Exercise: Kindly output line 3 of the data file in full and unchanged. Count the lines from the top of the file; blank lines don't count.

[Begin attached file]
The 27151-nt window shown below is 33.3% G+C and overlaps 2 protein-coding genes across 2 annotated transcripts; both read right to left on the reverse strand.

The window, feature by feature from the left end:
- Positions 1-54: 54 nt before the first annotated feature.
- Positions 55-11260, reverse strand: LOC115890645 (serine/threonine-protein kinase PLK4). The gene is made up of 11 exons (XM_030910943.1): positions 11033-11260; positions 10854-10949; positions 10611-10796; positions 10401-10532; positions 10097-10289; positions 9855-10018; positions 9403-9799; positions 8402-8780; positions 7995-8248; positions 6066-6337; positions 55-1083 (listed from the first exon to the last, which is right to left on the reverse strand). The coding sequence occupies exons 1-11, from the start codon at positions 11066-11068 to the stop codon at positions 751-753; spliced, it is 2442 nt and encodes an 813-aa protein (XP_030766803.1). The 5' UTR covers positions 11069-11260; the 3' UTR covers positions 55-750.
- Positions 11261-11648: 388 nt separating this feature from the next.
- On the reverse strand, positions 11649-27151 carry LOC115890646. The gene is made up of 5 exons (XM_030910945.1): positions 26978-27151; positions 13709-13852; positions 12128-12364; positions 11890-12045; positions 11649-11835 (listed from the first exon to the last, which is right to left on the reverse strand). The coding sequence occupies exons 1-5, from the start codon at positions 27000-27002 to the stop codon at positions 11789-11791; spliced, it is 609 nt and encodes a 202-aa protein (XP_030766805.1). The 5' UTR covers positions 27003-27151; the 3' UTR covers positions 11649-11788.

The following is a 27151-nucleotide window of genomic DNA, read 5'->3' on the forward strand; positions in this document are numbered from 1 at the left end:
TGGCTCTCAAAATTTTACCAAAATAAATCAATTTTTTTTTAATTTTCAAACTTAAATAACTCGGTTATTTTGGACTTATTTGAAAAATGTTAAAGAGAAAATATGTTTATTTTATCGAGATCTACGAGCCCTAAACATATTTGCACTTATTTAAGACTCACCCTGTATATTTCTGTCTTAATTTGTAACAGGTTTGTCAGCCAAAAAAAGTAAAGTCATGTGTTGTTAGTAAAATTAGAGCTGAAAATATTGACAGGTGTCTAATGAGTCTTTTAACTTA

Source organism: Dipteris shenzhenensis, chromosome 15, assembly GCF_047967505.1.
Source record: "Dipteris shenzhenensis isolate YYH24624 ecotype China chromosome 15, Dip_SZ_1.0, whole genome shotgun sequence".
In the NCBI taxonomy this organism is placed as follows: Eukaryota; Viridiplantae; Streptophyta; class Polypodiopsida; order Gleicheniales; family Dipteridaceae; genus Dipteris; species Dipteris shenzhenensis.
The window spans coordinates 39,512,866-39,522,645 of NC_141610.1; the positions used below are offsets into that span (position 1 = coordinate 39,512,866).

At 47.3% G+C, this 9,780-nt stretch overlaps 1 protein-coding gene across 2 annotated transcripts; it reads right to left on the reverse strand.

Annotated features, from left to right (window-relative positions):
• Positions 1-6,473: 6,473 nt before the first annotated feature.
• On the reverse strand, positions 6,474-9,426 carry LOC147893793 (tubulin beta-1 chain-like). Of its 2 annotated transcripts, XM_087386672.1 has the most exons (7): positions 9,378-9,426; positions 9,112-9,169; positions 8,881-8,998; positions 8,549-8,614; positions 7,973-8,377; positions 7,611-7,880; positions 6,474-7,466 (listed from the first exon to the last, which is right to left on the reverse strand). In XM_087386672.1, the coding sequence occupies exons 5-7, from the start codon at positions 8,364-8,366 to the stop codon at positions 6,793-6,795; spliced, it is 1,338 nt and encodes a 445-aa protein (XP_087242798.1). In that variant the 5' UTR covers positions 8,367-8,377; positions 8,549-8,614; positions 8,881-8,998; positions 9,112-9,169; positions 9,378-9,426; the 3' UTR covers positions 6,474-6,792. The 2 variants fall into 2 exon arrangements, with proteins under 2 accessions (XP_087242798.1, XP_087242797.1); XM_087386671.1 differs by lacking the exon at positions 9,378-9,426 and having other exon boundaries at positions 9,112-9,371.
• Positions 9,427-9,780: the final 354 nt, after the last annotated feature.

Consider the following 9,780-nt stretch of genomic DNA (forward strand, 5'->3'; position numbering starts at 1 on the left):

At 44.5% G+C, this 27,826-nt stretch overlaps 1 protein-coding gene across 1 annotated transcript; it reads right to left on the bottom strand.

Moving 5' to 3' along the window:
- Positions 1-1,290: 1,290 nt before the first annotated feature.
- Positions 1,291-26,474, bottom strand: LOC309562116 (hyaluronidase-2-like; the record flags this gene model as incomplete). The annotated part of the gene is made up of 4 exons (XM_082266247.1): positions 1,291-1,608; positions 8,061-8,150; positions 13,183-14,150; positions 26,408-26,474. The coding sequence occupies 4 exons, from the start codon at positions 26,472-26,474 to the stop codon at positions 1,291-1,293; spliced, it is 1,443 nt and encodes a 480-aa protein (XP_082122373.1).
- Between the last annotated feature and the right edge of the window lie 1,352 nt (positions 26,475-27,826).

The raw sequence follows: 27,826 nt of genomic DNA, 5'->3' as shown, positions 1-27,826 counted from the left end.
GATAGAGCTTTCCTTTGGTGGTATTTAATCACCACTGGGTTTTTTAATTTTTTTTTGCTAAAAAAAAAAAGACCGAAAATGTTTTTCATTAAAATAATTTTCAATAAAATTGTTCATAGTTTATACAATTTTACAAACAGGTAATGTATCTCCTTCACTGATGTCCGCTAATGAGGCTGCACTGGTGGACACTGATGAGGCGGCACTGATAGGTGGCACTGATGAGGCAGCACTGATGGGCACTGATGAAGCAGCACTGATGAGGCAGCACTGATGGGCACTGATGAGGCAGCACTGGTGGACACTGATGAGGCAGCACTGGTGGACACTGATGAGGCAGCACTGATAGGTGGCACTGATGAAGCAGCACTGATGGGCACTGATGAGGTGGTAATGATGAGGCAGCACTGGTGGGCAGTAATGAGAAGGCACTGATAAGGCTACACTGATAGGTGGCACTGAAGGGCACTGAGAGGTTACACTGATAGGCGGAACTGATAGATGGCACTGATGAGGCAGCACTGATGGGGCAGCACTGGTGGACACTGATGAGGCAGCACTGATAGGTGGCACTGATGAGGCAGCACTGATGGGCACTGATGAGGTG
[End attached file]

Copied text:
- Positions 1-54: 54 nt before the first annotated feature.